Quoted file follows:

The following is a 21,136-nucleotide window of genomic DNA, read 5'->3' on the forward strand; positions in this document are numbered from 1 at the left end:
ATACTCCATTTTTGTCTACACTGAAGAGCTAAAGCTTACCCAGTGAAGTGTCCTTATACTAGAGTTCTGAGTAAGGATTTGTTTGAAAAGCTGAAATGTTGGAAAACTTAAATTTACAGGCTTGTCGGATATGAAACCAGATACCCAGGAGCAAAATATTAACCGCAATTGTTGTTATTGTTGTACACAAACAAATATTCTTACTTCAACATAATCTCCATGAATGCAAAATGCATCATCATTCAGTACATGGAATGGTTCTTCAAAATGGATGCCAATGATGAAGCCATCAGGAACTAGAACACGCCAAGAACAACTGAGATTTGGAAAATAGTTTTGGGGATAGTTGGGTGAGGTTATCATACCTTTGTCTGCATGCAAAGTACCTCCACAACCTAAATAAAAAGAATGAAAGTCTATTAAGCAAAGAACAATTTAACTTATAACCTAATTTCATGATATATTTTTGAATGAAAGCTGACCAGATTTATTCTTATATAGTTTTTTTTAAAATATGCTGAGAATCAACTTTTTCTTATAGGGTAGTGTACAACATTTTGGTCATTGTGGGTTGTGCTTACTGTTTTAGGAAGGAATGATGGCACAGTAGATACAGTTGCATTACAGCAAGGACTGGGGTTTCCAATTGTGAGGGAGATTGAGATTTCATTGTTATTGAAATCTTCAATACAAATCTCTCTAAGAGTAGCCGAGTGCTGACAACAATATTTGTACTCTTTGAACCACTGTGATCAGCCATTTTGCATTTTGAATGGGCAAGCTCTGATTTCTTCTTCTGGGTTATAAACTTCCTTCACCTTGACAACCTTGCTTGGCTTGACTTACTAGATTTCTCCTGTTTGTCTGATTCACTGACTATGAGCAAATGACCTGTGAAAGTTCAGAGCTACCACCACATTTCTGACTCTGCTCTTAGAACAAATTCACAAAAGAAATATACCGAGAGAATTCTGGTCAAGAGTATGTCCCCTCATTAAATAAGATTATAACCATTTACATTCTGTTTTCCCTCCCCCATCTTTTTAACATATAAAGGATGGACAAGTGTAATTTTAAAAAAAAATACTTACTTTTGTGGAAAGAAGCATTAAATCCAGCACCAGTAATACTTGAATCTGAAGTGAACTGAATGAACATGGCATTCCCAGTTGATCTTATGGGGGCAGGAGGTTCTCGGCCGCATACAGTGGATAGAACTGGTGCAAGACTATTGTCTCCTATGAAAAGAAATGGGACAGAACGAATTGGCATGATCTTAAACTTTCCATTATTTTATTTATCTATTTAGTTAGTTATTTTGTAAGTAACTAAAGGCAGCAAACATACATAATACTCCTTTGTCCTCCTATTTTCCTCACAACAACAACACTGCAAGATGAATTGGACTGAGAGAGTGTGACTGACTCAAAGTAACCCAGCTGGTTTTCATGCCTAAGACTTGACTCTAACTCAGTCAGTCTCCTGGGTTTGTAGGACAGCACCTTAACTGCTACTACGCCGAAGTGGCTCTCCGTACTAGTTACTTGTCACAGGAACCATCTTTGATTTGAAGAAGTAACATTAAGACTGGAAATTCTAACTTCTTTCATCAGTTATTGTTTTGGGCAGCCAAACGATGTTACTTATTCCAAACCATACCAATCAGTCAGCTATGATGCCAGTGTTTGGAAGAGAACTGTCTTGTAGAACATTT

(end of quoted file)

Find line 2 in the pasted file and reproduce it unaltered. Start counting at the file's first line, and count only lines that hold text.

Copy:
ATACTCCATTTTTGTCTACACTGAAGAGCTAAAGCTTACCCAGTGAAGTGTCCTTATACTAGAGTTCTGAGTAAGGATTTGTTTGAAAAGCTGAAATGTTGGAAAACTTAAATTTACAGGCTTGTCGGATATGAAACCAGATACCCAGGAGCAAAATATTAACCGCAATTGTTGTTATTGTTGTACACAAACAAATATTCTTACTTCAACATAATCTCCATGAATGCAAAATGCATCATCATTCAGTACATGGAATGGTTCTTCAAAATGGATGCCAATGATGAAGCCATCAGGAACTAGAACACGCCAAGAACAACTGAGATTTGGAAAATAGTTTTGGGGATAGTTGGGTGAGGTTATCATACCTTTGTCTGCATGCAAAGTACCTCCACAACCTAAATAAAAAGAATGAAAGTCTATTAAGCAAAGAACAATTTAACTTATAACCTAATTTCATGATATATTTTTGAATGAAAGCTGACCAGATTTATTCTTATATAGTTTTTTTTAAAATATGCTGAGAATCAACTTTTTCTTATAGGGTAGTGTACAACATTTTGGTCATTGTGGGTTGTGCTTACTGTTTTAGGAAGGAATGATGGCACAGTAGATACAGTTGCATTACAGCAAGGACTGGGGTTTCCAATTGTGAGGGAGATTGAGATTTCATTGTTATTGAAATCTTCAATACAAATCTCTCTAAGAGTAGCCGAGTGCTGACAACAATATTTGTACTCTTTGAACCACTGTGATCAGCCATTTTGCATTTTGAATGGGCAAGCTCTGATTTCTTCTTCTGGGTTATAAACTTCCTTCACCTTGACAACCTTGCTTGGCTTGACTTACTAGATTTCTCCTGTTTGTCTGATTCACTGACTATGAGCAAATGACCTGTGAAAGTTCAGAGCTACCACCACATTTCTGACTCTGCTCTTAGAACAAATTCACAAAAGAAATATACCGAGAGAATTCTGGTCAAGAGTATGTCCCCTCATTAAATAAGATTATAACCATTTACATTCTGTTTTCCCTCCCCCATCTTTTTAACATATAAAGGATGGACAAGTGTAATTTTAAAAAAAAATACTTACTTTTGTGGAAAGAAGCATTAAATCCAGCACCAGTAATACTTGAATCTGAAGTGAACTGAATGAACATGGCATTCCCAGTTGATCTTATGGGGGCAGGAGGTTCTCGGCCGCATACAGTGGATAGAACTGGTGCAAGACTATTGTCTCCTATGAAAAGAAATGGGACAGAACGAATTGGCATGATCTTAAACTTTCCATTATTTTATTTATCTATTTAGTTAGTTATTTTGTAAGTAACTAAAGGCAGCAAACATACATAATACTCCTTTGTCCTCCTATTTTCCTCACAACAACAACACTGCAAGATGAATTGGACTGAGAGAGTGTGACTGACTCAAAGTAACCCAGCTGGTTTTCATGCCTAAGACTTGACTCTAACTCAGTCAGTCTCCTGGGTTTGTAGGACAGCACCTTAACTGCTACTACGCCGAAGTGGCTCTCCGTACTAGTTACTTGTCACAGGAACCATCTTTGATTTGAAGAAGTAACATTAAGACTGGAAATTCTAACTTCTTTCATCAGTTATTGTTTTGGGCAGCCAAACGATGTTACTTATTCCAAACCATACCAATCAGTCAGCTATGATGCCAGTGTTTGGAAGAGAACTGTCTTGTAGAACATTT